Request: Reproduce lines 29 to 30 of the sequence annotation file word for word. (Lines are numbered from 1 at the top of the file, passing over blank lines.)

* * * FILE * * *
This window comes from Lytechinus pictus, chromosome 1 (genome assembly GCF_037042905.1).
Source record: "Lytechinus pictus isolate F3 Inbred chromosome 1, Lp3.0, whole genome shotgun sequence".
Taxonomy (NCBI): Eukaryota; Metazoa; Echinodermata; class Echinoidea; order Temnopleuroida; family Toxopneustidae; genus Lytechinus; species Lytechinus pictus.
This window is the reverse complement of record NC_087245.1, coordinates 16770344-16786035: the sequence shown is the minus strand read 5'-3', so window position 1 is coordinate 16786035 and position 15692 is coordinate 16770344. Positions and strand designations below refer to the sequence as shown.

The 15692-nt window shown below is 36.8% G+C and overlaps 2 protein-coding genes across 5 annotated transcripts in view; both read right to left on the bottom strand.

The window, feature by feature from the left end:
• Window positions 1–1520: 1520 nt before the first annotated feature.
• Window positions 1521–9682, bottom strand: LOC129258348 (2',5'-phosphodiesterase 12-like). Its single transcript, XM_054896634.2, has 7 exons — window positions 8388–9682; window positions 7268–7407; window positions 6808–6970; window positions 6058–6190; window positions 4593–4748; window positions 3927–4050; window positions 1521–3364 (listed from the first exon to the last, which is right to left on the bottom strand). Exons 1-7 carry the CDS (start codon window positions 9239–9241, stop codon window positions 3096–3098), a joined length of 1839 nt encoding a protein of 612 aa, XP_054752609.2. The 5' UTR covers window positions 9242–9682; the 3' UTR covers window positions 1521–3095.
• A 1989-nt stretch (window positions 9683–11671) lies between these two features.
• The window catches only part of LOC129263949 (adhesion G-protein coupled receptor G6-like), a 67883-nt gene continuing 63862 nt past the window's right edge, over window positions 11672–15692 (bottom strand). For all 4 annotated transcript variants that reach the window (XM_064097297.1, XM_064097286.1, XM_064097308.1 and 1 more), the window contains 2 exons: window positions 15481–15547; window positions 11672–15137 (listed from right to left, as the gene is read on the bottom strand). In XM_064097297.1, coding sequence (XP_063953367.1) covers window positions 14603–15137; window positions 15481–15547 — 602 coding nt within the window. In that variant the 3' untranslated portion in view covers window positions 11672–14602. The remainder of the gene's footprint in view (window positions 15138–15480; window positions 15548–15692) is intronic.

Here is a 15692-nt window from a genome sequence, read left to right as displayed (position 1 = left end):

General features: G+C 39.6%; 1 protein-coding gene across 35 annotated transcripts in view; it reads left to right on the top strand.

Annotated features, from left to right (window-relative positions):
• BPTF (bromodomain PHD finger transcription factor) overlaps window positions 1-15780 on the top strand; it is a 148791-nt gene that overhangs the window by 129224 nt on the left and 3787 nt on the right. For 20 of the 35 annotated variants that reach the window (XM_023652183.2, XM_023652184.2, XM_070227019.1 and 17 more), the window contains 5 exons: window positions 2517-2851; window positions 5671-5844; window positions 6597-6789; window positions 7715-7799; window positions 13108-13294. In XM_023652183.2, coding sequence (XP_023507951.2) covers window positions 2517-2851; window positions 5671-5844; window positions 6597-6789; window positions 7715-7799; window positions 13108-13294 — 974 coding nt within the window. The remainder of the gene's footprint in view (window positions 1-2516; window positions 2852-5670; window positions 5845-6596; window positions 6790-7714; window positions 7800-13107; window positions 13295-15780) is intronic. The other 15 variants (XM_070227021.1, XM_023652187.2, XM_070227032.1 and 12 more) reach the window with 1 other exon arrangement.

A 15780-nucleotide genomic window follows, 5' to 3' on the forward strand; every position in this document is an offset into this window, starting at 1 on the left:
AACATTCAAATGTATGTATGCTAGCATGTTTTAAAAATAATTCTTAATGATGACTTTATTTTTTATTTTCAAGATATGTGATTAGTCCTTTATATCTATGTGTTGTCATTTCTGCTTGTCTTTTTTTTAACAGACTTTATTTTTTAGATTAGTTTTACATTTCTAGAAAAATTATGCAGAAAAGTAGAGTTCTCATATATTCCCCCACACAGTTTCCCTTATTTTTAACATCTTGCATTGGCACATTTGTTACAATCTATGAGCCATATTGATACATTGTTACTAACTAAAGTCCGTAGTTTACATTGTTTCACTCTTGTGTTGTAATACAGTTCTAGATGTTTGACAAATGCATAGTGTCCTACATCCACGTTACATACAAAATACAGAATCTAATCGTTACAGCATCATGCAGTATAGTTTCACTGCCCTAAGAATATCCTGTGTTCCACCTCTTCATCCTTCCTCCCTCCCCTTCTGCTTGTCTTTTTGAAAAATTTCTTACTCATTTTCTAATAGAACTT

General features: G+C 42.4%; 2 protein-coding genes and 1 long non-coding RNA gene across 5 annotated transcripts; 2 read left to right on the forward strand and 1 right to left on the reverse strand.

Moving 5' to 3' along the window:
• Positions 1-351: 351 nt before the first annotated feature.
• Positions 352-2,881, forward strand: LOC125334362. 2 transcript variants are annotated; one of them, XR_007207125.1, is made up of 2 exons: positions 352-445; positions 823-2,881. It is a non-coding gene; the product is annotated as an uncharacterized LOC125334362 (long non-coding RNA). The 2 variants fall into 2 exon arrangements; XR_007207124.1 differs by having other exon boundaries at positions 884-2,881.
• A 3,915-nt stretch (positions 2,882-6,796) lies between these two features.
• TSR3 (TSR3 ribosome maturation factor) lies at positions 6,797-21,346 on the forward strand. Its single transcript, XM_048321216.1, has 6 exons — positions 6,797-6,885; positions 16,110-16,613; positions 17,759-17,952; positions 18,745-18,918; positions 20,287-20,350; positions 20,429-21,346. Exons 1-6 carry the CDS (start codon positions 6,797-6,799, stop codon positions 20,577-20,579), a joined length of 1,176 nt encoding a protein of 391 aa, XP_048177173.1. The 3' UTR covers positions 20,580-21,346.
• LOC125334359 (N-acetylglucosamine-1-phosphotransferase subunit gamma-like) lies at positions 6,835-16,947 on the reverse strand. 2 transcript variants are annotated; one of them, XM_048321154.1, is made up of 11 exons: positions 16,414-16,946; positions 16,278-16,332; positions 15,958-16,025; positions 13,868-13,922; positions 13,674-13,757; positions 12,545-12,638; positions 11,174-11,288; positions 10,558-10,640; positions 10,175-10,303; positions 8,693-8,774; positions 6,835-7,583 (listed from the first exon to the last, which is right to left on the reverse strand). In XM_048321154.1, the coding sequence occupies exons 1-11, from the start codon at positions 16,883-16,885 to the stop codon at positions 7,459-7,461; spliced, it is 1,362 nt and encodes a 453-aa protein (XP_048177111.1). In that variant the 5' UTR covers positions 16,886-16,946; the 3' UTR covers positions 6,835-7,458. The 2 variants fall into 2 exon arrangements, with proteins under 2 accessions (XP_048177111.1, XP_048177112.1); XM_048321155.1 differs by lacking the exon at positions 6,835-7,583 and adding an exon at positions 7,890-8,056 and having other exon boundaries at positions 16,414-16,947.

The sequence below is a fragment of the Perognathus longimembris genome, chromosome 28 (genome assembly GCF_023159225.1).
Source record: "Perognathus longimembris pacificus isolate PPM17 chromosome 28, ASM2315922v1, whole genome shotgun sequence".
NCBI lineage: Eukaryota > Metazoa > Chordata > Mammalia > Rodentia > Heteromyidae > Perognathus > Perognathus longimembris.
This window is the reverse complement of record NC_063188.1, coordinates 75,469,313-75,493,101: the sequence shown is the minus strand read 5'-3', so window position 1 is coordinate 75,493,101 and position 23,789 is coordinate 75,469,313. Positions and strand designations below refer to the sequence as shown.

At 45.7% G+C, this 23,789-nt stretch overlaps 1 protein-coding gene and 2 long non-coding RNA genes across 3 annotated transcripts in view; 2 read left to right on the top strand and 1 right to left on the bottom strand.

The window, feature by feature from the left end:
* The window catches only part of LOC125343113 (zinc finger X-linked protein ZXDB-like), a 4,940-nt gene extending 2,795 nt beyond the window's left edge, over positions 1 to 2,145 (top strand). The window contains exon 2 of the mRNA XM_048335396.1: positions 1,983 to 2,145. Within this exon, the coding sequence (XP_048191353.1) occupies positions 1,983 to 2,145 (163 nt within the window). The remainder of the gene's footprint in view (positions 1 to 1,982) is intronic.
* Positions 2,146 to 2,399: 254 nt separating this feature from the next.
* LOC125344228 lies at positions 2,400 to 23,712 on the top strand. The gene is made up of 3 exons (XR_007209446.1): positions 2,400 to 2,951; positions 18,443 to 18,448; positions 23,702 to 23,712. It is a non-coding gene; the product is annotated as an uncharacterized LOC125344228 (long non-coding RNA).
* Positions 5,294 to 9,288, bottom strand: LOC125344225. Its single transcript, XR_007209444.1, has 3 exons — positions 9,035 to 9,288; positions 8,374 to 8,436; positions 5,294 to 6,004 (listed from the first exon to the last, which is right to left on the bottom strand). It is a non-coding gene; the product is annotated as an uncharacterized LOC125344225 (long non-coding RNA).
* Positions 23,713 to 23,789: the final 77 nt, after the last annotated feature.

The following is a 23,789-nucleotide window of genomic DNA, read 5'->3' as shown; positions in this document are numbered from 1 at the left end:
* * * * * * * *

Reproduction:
The window, feature by feature from the left end:
* The window catches only part of LOC125343113 (zinc finger X-linked protein ZXDB-like), a 4,940-nt gene extending 2,795 nt beyond the window's left edge, over positions 1 to 2,145 (top strand). The window contains exon 2 of the mRNA XM_048335396.1: positions 1,983 to 2,145. Within this exon, the coding sequence (XP_048191353.1) occupies positions 1,983 to 2,145 (163 nt within the window). The remainder of the gene's footprint in view (positions 1 to 1,982) is intronic.